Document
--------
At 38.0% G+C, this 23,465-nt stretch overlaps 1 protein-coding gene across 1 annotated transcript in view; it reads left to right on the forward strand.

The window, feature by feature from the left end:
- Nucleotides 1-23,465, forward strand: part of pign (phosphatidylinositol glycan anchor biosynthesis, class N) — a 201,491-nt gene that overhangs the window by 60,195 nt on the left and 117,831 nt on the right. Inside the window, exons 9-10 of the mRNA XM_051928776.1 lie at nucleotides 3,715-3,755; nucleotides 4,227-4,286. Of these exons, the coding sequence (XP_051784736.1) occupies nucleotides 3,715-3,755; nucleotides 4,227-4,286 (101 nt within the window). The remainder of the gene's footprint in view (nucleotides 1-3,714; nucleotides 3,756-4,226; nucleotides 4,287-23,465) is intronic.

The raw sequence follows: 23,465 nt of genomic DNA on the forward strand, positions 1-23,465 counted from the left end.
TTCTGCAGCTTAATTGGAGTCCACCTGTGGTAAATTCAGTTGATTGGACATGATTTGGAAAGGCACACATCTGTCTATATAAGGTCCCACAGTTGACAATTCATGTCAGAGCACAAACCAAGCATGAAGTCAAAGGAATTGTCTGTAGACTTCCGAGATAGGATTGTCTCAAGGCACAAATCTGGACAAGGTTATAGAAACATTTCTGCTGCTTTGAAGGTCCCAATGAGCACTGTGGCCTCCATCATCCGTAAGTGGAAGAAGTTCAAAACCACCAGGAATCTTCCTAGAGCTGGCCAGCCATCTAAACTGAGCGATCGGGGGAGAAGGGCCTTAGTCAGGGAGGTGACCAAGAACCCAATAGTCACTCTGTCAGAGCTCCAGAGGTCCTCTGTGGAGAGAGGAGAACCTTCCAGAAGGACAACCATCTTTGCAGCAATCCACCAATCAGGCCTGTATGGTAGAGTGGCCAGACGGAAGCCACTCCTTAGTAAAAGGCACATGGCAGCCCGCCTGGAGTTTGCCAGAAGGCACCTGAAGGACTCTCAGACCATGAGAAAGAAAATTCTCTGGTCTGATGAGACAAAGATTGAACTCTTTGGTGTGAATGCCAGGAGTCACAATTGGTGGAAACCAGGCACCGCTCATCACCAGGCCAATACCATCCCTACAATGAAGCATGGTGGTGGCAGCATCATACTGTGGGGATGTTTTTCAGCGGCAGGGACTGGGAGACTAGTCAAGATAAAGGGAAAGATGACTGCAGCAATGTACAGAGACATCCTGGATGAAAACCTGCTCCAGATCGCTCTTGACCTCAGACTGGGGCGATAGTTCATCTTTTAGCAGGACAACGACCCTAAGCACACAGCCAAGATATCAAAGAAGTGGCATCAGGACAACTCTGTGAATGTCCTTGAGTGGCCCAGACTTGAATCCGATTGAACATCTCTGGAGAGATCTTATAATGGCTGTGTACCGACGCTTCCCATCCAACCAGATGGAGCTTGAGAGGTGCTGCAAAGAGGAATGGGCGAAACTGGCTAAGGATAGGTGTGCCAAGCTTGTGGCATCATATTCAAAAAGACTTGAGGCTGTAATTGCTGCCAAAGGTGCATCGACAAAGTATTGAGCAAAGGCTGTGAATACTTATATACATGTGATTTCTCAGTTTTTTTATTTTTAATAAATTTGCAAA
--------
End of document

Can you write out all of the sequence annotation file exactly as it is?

At 38.0% G+C, this 23,465-nt stretch overlaps 1 protein-coding gene across 1 annotated transcript in view; it reads left to right on the forward strand.

The window, feature by feature from the left end:
- Nucleotides 1-23,465, forward strand: part of pign (phosphatidylinositol glycan anchor biosynthesis, class N) — a 201,491-nt gene that overhangs the window by 60,195 nt on the left and 117,831 nt on the right. Inside the window, exons 9-10 of the mRNA XM_051928776.1 lie at nucleotides 3,715-3,755; nucleotides 4,227-4,286. Of these exons, the coding sequence (XP_051784736.1) occupies nucleotides 3,715-3,755; nucleotides 4,227-4,286 (101 nt within the window). The remainder of the gene's footprint in view (nucleotides 1-3,714; nucleotides 3,756-4,226; nucleotides 4,287-23,465) is intronic.

The raw sequence follows: 23,465 nt of genomic DNA on the forward strand, positions 1-23,465 counted from the left end.
TTCTGCAGCTTAATTGGAGTCCACCTGTGGTAAATTCAGTTGATTGGACATGATTTGGAAAGGCACACATCTGTCTATATAAGGTCCCACAGTTGACAATTCATGTCAGAGCACAAACCAAGCATGAAGTCAAAGGAATTGTCTGTAGACTTCCGAGATAGGATTGTCTCAAGGCACAAATCTGGACAAGGTTATAGAAACATTTCTGCTGCTTTGAAGGTCCCAATGAGCACTGTGGCCTCCATCATCCGTAAGTGGAAGAAGTTCAAAACCACCAGGAATCTTCCTAGAGCTGGCCAGCCATCTAAACTGAGCGATCGGGGGAGAAGGGCCTTAGTCAGGGAGGTGACCAAGAACCCAATAGTCACTCTGTCAGAGCTCCAGAGGTCCTCTGTGGAGAGAGGAGAACCTTCCAGAAGGACAACCATCTTTGCAGCAATCCACCAATCAGGCCTGTATGGTAGAGTGGCCAGACGGAAGCCACTCCTTAGTAAAAGGCACATGGCAGCCCGCCTGGAGTTTGCCAGAAGGCACCTGAAGGACTCTCAGACCATGAGAAAGAAAATTCTCTGGTCTGATGAGACAAAGATTGAACTCTTTGGTGTGAATGCCAGGAGTCACAATTGGTGGAAACCAGGCACCGCTCATCACCAGGCCAATACCATCCCTACAATGAAGCATGGTGGTGGCAGCATCATACTGTGGGGATGTTTTTCAGCGGCAGGGACTGGGAGACTAGTCAAGATAAAGGGAAAGATGACTGCAGCAATGTACAGAGACATCCTGGATGAAAACCTGCTCCAGATCGCTCTTGACCTCAGACTGGGGCGATAGTTCATCTTTTAGCAGGACAACGACCCTAAGCACACAGCCAAGATATCAAAGAAGTGGCATCAGGACAACTCTGTGAATGTCCTTGAGTGGCCCAGACTTGAATCCGATTGAACATCTCTGGAGAGATCTTATAATGGCTGTGTACCGACGCTTCCCATCCAACCAGATGGAGCTTGAGAGGTGCTGCAAAGAGGAATGGGCGAAACTGGCTAAGGATAGGTGTGCCAAGCTTGTGGCATCATATTCAAAAAGACTTGAGGCTGTAATTGCTGCCAAAGGTGCATCGACAAAGTATTGAGCAAAGGCTGTGAATACTTATATACATGTGATTTCTCAGTTTTTTTATTTTTAATAAATTTGCAAA